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Good fathers vs bad fathers

TUMIE MODISE
A good father makes all the difference in a childís life. Heís a pillar of strength, support and discipline. His work is endless and, often times, thankless. But in the end, it shows in the sound, well-adjusted children he raises.

Father’s Day was yesterday, the day on which good fathers are appreciated. Underline ‘good fathers’. We can deny it all we want; fact is there are a bunch of bad fathers out there, lots of them. We all know them; some are our own fathers, our grandfathers, uncles, brothers and even neighbours. You just know a bad father when you see them. Same applies to bad mothers.

Forgive me for saying this, but as a nation we are fast becoming notorious for celebrating poverty. Successes and personal achievements are frowned upon. It starts with the way we exchange greetings. When someone asks about your wellbeing, you are likely to tell them about your near death experience with piles, how empty your kitchen is, how drought has affected your livestock and crops and how your children are not performing well at school. It is always about the negatives, never about the positives and this has now become part of our culture. And strangely, people love this line of greeting.

A headline in a newspaper screamed last week; “It’s not my fault that other people’s fathers were lazy!” What followed, well, very predictable. The usual defensive rhetoric; my father is not a lazy man’.. my father although poor has a good heart and taught me manners…I have never known my father and my mother raised me well… my father may have not been rich but he was not a thief blah blah blah, on and on they went, the usual avalanche of excuses laced with swear words and insults.

Lazy is lazy, hard work is hard work, very thick line in-between. We may be reconsidering how family should be defined. We may be confused about gender roles. We may be struggling with knowing how to parent well in a complicated time. But in the midst of all this confusion, there is a growing consensus that what children need, at least, is clear. Children need their fathers and their mothers, but their fathers more for protection in this hostile unforgiving world.

On the one hand, more and more fathers are absent for all or significant periods of time for one reason or the other. In primitive ages, the most needed

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skill-set for men was clear and relatively narrow, largely revolving around the jobs of fighting and hunting. Bringing a hare home after a week, never mind that the hare was found sickly and immobile under a tree gasping for last gulps of air, earned a man great respect in his family. It mattered not how the meat was obtained, what mattered was that the family would have a meal that day.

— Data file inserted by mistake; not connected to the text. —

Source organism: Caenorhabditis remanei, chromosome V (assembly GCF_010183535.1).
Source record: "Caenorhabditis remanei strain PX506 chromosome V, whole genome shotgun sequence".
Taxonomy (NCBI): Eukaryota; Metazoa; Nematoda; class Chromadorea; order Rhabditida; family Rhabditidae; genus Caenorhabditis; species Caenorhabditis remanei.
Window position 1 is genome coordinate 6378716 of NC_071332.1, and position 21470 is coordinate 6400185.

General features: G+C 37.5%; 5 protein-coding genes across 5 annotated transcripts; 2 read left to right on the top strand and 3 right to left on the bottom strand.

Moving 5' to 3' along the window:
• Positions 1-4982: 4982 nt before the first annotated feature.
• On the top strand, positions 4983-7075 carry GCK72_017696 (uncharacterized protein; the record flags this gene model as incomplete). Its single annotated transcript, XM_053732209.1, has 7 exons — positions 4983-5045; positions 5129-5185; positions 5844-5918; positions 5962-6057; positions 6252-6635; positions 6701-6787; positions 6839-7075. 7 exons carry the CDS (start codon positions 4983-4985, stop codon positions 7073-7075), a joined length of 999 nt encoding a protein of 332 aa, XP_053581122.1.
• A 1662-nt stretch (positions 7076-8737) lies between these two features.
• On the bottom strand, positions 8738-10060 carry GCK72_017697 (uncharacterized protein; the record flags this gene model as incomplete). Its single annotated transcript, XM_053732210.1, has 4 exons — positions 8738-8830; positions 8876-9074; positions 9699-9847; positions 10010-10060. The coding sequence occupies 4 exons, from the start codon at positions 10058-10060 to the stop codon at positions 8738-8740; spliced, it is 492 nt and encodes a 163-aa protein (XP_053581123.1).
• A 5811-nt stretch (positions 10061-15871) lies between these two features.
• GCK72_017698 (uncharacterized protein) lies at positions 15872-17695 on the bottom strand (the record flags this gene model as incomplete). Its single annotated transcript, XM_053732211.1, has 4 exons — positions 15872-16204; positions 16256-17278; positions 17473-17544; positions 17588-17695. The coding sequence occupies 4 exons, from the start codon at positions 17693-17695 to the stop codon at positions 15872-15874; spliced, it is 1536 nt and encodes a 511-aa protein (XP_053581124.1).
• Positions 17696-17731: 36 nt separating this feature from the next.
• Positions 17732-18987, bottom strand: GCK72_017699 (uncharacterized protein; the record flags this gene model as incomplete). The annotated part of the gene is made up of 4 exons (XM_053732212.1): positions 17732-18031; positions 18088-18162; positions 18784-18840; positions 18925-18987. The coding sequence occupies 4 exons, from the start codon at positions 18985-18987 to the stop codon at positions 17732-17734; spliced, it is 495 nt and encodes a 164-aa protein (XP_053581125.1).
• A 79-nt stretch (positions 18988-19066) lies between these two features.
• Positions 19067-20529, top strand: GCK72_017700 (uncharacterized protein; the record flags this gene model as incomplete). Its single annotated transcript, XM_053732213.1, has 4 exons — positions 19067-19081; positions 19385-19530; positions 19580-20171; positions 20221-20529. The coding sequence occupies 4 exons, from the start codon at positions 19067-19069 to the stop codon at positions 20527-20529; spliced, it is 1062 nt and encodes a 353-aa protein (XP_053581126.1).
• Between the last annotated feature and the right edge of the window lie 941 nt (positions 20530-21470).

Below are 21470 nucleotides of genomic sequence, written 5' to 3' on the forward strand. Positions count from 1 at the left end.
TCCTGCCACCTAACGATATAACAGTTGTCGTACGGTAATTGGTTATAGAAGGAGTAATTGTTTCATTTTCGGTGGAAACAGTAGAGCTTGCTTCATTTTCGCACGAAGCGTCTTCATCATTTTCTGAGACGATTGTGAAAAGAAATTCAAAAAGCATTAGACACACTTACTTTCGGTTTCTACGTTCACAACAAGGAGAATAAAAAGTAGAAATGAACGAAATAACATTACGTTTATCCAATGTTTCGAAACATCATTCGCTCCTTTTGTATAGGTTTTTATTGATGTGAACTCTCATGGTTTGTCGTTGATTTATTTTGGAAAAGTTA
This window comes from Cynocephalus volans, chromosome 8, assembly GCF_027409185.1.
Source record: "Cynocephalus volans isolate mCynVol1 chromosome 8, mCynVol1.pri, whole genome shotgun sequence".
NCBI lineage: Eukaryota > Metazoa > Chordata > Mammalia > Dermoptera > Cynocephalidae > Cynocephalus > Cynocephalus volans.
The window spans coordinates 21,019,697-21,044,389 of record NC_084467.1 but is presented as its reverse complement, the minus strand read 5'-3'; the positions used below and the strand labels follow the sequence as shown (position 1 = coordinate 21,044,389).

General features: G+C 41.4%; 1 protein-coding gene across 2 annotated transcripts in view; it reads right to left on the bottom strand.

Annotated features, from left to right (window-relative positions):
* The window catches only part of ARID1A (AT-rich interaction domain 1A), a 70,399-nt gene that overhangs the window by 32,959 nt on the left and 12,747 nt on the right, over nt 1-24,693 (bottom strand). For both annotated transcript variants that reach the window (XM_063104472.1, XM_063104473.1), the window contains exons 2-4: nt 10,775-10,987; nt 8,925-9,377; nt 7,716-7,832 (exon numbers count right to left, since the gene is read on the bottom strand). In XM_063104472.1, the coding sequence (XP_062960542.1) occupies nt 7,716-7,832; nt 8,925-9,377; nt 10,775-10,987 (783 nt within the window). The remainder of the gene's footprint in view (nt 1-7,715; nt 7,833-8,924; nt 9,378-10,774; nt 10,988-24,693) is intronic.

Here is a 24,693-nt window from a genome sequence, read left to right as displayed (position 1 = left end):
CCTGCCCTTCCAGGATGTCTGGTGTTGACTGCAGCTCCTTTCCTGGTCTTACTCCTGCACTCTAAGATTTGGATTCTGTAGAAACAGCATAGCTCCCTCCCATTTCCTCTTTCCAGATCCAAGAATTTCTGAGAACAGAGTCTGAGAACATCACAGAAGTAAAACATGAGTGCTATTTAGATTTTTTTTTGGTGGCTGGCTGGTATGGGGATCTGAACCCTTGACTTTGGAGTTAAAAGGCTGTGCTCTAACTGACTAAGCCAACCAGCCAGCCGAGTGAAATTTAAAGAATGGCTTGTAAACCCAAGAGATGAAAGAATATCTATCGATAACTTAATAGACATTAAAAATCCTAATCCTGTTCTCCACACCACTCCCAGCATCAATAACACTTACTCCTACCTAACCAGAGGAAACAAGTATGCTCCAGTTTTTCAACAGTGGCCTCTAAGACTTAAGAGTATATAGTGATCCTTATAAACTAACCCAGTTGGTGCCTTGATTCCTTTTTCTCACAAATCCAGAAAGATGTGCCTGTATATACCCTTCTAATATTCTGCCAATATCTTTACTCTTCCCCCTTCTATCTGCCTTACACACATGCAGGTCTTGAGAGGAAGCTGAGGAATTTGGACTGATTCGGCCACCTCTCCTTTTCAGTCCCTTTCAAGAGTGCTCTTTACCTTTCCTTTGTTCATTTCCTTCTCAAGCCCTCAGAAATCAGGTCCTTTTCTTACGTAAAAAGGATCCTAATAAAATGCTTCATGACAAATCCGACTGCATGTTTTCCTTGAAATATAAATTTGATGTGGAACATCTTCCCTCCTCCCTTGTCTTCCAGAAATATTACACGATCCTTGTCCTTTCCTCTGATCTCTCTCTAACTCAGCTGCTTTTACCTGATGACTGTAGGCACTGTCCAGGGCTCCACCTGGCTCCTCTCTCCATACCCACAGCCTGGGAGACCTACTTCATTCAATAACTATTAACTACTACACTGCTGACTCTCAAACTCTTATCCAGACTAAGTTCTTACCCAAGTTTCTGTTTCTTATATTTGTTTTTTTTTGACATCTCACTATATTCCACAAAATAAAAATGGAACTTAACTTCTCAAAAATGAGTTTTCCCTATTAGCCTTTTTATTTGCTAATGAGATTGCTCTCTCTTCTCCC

Admitedly times have changed; hare meat is not a delicacy anymore and opportunities aren’t exactly limitless. The breadths of skills needed today for survival are much wider. The modern man must both be a warrior and a diplomat, a woodsman and a scholar.

We all need both hard skills and soft skills; skills we use everyday and skills we keep in the back pocket, just in case. I say ‘’we’’ because this means some women must now also play the role of father where fathers have pulled disappearing acts.

Now when somebody points out what we already know to be true; which is that some fathers fall short in providing for their families, we deem that piece of undeniable truth as insults, as gross disrespect. We are not saying they are oxygen thieves (maybe some are), we are only saying they don’t rise up to their responsibilities and that’s frustrating.

 Meanwhile, many TV sitcoms and animated shows continue to portray fathers as dolts or, at best, well-meaning but misguided large children whose wives have to mother them as well as their offspring. If an alien in another universe happens to tune in to The Simpsons, Everyone Loves Raymond, Family Guy or even Makgabaneng, he (it?) will come away with a rather skewed idea of how men function? They even dress them in large rompers.

We need fathers to step up, to realise that their job does not end at conception; that what makes you a man is not the ability to have a child, but the courage to raise one. So the guy has a point, it can never be anyone’s fault when some fathers choose not to fend for their families while others do. The lazy must just snap out of it already.



Tumy on Monday

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